Scaling Silicon Nanophotonic Interconnects : Silicon Electrooptic Modulators, Slowlight & Optomechanical Devices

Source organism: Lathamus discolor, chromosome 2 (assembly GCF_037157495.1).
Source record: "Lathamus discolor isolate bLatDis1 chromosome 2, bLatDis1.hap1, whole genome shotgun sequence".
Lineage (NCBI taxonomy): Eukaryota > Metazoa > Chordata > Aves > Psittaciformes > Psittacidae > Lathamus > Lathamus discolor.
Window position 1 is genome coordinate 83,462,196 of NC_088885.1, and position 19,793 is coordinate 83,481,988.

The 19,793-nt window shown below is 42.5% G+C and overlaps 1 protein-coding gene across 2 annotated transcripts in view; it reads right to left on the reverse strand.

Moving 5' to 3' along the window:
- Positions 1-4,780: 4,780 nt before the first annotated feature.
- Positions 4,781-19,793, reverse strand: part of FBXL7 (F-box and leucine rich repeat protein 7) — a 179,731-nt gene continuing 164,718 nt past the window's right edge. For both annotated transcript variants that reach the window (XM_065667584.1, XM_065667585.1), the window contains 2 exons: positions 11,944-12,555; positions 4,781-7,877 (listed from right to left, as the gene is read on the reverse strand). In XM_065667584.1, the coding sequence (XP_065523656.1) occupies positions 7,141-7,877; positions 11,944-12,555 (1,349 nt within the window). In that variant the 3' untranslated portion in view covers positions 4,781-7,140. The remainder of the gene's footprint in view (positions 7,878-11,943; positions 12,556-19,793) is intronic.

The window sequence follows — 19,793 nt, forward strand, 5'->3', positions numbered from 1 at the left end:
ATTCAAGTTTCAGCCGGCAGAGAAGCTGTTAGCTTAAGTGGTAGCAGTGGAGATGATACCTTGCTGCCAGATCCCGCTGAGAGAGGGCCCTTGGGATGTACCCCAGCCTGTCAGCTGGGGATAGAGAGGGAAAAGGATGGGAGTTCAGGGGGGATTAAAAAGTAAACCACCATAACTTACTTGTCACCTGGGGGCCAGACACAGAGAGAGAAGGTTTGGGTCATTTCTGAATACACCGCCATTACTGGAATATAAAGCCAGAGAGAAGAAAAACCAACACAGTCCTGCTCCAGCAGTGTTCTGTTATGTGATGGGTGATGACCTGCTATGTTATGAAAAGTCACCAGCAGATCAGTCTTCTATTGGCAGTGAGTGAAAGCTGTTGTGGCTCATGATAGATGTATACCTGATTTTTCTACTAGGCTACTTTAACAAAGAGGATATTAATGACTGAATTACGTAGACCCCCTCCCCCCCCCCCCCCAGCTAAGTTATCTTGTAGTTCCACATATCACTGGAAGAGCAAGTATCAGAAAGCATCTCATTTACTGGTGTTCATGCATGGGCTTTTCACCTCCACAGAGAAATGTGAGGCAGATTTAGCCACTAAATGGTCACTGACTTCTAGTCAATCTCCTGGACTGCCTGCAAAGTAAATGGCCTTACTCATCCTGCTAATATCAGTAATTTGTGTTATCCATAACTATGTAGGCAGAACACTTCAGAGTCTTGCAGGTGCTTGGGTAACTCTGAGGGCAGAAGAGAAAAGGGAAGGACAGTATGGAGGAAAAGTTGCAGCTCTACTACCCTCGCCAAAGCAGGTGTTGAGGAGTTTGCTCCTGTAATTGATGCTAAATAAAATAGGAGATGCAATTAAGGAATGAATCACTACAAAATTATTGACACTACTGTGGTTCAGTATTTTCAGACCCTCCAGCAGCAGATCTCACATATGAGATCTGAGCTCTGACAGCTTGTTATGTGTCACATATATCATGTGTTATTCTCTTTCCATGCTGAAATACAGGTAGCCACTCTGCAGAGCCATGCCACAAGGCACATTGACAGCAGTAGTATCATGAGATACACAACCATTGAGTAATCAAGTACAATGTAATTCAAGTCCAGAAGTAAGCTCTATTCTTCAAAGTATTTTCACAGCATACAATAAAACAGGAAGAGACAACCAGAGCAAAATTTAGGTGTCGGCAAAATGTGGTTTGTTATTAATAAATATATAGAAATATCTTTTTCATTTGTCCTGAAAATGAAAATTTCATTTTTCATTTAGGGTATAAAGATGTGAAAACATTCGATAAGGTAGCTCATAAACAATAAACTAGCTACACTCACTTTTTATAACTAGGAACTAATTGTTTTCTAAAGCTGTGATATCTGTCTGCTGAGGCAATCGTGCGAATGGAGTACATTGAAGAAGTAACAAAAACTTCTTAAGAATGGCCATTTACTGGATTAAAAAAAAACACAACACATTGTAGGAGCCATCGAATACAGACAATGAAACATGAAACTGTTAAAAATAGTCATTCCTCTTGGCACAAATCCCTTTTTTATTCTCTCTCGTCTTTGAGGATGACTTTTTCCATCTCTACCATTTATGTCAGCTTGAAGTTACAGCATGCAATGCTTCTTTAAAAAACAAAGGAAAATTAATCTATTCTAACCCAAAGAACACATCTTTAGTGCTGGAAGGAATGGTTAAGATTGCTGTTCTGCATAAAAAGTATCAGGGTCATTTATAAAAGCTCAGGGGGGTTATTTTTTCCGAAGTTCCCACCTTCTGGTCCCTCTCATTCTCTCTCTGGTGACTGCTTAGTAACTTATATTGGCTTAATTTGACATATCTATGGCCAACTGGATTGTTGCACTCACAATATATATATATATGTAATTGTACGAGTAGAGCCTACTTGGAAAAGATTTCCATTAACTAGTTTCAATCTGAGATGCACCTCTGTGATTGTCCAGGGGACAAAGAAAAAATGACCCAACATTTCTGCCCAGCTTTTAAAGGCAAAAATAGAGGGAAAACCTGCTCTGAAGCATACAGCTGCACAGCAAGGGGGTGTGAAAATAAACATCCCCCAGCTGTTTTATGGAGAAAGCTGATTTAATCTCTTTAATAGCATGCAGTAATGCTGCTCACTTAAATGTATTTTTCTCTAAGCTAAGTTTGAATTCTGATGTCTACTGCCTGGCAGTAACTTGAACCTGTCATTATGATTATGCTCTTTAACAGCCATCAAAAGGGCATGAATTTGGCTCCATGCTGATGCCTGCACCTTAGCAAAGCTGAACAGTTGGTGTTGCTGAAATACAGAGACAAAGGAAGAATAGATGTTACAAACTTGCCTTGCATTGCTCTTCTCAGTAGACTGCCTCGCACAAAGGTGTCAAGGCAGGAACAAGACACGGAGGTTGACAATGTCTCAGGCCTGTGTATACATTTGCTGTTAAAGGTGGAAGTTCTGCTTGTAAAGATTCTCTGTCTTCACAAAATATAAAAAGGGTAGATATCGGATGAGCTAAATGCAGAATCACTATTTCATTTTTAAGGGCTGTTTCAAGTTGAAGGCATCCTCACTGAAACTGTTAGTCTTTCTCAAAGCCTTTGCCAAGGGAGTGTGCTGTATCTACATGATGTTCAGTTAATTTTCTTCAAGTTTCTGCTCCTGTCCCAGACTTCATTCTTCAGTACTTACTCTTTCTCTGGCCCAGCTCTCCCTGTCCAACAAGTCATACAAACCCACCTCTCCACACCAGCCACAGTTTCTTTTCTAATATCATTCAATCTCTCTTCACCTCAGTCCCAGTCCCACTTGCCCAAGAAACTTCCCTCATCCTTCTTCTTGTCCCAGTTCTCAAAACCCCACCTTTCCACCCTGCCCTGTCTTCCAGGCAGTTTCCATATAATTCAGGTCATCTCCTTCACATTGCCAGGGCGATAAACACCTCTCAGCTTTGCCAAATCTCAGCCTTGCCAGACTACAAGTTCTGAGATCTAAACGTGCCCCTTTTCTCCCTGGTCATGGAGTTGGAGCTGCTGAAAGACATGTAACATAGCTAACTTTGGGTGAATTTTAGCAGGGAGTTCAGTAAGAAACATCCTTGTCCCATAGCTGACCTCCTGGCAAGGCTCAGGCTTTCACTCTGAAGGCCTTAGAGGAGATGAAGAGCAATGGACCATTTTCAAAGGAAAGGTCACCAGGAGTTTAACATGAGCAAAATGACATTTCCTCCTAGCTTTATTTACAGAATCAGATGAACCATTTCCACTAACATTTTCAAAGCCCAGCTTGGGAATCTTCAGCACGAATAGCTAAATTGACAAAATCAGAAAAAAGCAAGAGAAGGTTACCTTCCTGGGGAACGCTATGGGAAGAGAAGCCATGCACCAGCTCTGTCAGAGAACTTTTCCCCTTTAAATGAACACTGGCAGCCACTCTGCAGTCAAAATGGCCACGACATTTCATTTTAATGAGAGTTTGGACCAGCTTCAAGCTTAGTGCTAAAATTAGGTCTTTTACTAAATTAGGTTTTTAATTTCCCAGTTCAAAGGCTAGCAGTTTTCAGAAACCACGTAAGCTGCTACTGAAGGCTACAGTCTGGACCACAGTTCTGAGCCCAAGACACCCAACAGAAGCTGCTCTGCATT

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The ability to manipulate light has enabled robust growth of communications over the past 50 years. The energy spent by interconnects is now a major consideration for high performance computing, datacom servers and low carbon footprint telecommunications. Hence, it is of great interest to pursue novel devices for manipulating light. Silicon nanophotonics, which is the exploration of optical devices based in silicon compatible materials, has emerged as a powerful solution for providing the bandwidth for future communications. This thesis attempts at scaling the silicon nanophotonic interconnects to meet the future needs. The first key result of my thesis is an 18 Gbit/s micro-ring modulator. This is the fastest digital modulation speed shown in silicon micro-rings to date. In the first section of this thesis, I will show how to achieve very high speed modulation in silicon substrates using silicon micro-ring modulators. In the effort to optimize their performance I have shown the following key milestones: 1. Speed: 18 Gbit/s modulation in a silicon micro-ring modulator (MRM) 2. Robustness: 20 K temperature stability using a silicon micro-ring modulators 3. Size: 2.5 micron radius silicon micro ring modulator : Smallest MRM to date 4. Scalability: 50 Gbit/s modulation capacity using 4 WDM channels : Largest WDM modulation capacity using micro-rings 5. Low Voltage Swing: 150 mv swing voltage modulation in silicon microrings. 6. Long Haul: Error free transmission of 12.5 Gbit/s signal over 80 km on a standard single mode fiber. The second part of my thesis is on slow and fast light in silicon. Using two micro-rings coupled in a coherent fashion, I have shown the following: 7. Superluminal propagation on a silicon chip using double ring cavities. 8. Designed, fabricated and tested electro-optically tunable optical delay on a silicon micro-chip, electro-optically tunable variable quality factor cavities. The third part of my thesis explores the possibilities when MEMS and silicon photonics are put together. I have attempted two key problems : 9. Non-reciprocal devices in opto-mechanics. 10. Synchronization of frequency and phase in micromechanical devices using opto-mechanics.

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